[Crossref]
  41. D. Débarre, E. J. Botcherby, T. Watanabe, S. Srinivas, M. J. Booth, and T. Wilson, “Image-based adaptive optics for two-photon microscopy,” Opt. Lett. 34, 2495–2497 (2009).
    [Crossref]

2018 (1)

2017 (2)

R. Lu, W. Sun, Y. Liang, A. Kerlin, J. Bierfeld, J. D. Seelig, D. E. Wilson, B. Scholl, B. Mohar, M. Tanimoto, M. Koyama, D. Fitzpatrick, M. B. Orger, and N. Ji, “Video-rate volumetric functional imaging of the brain at synaptic resolution,” Nat. Neurosci. 20, 620–628 (2017).
[Crossref]

L. Cong, Z. Wang, Y. Chai, W. Hang, C. Shang, W. Yang, L. Bai, J. Du, K. Wang, and Q. Wen, “Rapid whole brain imaging of neural activity in freely behaving larval zebrafish (danio rerio),” Elife 6, e28158 (2017).
[Crossref]

2016 (3)

R. Prevedel, A. J. Verhoef, A. J. Pernía-Andrade, S. Weisenburger, B. S. Huang, T. Nöbauer, A. Fernández, J. E. Delcour, P. Golshani, A. Baltuska, and A. Vaziri, “Fast volumetric calcium imaging across multiple cortical layers using sculpted light,” Nat. Methods 13, 1021–1028 (2016).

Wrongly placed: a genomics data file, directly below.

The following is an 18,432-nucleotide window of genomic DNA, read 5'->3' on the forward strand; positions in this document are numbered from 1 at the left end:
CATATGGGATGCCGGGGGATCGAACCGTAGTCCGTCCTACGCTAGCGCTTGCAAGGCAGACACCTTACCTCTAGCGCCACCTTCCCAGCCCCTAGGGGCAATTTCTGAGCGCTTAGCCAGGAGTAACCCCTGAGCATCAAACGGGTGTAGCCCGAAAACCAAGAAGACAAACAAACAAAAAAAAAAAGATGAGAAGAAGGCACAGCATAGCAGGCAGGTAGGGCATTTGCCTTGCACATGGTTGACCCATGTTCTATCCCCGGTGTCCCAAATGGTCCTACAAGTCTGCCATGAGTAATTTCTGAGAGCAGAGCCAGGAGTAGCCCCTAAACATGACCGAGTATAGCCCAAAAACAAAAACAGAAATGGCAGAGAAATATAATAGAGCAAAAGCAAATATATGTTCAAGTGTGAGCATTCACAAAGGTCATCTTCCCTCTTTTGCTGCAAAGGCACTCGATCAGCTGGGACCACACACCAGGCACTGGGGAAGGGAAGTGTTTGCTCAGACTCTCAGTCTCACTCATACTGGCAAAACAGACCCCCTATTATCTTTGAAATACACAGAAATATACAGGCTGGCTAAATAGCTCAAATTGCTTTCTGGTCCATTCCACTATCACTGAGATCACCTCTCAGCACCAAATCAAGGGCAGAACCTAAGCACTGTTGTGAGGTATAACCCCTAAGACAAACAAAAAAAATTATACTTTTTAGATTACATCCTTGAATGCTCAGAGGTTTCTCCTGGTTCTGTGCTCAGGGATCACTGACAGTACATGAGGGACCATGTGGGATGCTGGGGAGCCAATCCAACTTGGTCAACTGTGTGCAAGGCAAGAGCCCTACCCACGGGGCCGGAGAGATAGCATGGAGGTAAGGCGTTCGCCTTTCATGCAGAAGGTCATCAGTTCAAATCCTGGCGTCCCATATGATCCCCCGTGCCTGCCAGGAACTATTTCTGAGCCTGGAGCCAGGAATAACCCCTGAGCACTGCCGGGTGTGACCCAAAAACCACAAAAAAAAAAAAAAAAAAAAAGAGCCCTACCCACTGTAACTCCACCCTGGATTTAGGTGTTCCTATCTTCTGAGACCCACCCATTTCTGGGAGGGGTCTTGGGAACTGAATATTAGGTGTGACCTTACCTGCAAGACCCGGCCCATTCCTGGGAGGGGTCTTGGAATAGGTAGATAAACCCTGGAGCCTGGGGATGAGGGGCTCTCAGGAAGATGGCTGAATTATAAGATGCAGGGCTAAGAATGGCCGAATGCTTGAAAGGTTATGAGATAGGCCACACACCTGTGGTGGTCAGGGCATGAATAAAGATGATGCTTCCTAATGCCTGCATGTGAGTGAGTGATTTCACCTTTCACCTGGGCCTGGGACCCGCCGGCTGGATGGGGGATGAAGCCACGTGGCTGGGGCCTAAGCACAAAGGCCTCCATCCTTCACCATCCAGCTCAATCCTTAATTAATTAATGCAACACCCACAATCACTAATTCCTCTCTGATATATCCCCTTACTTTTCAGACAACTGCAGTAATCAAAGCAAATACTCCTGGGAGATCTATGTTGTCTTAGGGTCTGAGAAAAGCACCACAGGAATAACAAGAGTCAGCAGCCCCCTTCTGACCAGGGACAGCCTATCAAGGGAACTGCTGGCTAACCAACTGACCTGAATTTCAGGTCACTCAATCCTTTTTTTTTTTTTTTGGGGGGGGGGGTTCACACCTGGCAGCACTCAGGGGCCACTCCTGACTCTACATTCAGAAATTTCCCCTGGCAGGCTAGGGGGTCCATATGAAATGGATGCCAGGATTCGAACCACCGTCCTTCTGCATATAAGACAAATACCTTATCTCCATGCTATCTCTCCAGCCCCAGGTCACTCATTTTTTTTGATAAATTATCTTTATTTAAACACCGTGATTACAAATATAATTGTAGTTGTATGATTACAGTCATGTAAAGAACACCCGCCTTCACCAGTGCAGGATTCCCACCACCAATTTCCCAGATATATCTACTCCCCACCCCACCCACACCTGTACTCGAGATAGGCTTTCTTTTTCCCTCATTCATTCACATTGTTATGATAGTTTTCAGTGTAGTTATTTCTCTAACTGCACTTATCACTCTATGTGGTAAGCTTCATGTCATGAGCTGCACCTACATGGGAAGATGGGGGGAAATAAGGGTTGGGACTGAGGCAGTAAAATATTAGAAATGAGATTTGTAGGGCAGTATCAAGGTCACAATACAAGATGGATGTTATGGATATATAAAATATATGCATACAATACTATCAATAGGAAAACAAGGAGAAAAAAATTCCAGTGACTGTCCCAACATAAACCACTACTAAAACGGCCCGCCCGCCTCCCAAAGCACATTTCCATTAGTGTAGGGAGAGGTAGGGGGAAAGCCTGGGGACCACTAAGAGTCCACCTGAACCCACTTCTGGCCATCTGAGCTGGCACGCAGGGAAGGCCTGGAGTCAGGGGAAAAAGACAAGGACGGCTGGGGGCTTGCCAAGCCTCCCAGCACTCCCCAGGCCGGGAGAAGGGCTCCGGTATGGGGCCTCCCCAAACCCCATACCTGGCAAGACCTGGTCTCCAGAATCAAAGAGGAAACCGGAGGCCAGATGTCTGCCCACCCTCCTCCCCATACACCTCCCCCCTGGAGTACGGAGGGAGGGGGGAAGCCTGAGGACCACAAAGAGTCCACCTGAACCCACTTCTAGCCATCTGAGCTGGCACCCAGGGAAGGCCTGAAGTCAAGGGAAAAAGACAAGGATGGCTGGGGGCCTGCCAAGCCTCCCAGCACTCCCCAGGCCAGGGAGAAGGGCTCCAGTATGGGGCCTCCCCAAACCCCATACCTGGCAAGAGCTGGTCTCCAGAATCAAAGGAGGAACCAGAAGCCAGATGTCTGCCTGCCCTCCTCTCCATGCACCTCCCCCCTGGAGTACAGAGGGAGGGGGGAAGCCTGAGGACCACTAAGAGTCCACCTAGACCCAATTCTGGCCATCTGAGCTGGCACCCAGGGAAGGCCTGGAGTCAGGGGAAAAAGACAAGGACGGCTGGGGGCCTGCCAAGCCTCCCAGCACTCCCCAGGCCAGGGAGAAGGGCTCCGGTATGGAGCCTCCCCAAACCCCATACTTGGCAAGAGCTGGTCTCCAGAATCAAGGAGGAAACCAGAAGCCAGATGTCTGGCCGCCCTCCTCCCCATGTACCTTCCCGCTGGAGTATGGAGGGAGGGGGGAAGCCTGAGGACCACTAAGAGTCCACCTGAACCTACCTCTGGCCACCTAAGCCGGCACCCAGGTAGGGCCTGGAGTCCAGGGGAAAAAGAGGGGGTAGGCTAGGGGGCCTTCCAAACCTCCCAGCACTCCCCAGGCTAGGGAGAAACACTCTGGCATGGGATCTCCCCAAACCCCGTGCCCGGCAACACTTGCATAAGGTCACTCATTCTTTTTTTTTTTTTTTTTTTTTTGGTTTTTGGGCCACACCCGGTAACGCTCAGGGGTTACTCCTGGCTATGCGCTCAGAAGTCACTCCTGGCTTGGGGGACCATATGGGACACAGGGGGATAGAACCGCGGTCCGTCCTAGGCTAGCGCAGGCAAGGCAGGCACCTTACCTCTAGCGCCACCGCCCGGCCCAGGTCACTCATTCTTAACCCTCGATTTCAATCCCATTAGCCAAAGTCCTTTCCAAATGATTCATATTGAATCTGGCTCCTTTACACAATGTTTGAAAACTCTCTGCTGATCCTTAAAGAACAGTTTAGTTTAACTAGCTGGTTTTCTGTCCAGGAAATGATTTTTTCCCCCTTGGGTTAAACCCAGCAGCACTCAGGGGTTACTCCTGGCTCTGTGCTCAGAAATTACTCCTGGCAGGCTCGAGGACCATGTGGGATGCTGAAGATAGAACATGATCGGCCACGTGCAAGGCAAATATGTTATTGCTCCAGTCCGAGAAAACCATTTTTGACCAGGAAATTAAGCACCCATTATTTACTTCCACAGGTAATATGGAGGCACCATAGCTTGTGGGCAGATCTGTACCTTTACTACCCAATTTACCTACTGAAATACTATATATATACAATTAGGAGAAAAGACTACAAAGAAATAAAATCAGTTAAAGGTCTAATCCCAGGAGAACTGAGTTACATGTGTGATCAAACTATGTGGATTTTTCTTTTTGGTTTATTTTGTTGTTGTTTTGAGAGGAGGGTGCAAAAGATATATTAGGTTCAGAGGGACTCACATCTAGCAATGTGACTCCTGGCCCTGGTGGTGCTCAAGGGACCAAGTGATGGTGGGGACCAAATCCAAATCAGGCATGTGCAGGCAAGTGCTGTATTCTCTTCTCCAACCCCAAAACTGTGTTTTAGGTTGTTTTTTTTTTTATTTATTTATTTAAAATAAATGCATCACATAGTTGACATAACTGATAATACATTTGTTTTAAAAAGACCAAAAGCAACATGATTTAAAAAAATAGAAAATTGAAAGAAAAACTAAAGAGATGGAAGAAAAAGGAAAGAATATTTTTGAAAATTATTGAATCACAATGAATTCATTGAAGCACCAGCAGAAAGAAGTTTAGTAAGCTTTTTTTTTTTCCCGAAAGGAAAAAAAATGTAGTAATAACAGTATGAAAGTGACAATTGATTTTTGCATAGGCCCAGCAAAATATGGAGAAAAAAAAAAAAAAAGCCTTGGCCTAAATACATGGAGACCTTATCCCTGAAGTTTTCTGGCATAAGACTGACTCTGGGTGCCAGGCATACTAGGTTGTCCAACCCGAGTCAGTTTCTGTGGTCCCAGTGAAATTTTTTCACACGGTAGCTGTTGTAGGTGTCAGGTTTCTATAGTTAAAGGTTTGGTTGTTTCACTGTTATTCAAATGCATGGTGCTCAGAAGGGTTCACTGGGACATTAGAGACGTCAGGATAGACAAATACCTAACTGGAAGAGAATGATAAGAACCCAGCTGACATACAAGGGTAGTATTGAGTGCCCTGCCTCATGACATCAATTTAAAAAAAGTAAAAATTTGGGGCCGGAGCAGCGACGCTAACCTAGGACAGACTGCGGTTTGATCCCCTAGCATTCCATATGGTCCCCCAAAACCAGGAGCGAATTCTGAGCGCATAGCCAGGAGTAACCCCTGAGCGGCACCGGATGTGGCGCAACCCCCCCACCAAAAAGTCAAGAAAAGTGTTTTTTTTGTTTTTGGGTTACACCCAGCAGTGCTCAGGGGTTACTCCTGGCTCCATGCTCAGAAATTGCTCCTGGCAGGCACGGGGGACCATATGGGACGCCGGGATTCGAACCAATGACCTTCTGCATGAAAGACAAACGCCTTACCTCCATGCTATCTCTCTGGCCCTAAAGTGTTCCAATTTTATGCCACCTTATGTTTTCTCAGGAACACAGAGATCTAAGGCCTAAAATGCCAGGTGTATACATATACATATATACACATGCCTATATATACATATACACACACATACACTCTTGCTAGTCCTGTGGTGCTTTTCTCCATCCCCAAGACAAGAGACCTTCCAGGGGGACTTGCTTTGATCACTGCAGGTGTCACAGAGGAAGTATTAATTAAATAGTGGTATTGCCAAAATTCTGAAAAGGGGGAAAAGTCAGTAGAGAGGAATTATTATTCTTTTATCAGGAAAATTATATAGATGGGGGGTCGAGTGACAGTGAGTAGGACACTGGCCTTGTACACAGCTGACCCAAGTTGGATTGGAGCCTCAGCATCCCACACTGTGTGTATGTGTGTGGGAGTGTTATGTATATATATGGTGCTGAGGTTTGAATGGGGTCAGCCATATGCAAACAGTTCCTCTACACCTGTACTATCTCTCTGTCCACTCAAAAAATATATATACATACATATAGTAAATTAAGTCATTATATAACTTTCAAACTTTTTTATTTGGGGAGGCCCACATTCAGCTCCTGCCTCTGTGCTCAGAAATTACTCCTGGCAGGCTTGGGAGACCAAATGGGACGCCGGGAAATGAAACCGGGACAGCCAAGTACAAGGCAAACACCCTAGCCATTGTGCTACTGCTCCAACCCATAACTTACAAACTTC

[Crossref]

W. Yang, J.-E. K. Miller, L. Carrillo-Reid, E. Pnevmatikakis, L. Paninski, R. Yuste, and D. S. Peterka, “Simultaneous multi-plane imaging of neural circuits,” Neuron 89, 269–284 (2016).
[Crossref]

K. M. N. S. Nadella, H. Roš, C. Baragli, V. A. Griffiths, G. Konstantinou, T. Koimtzis, G. J. Evans, P. A. Kirkby, and R. A. Silver, “Random-access scanning microscopy for 3D imaging in awake behaving animals,” Nat. Methods 13, 1001–1004 (2016).
[Crossref]

2015 (1)

G. J. Stuart and N. Spruston, “Dendritic integration: 60 years of progress,” Nat. Neurosci. 18, 1713–1721 (2015).
[Crossref]

2014 (5)

M. P. Jadi, B. F. Behabadi, A. Poleg-Polsky, J. Schiller, and B. W. Mel, “An augmented two-layer model captures nonlinear analog spatial integration effects in pyramidal neuron dendrites,” Proc. IEEE 102, 782–798 (2014).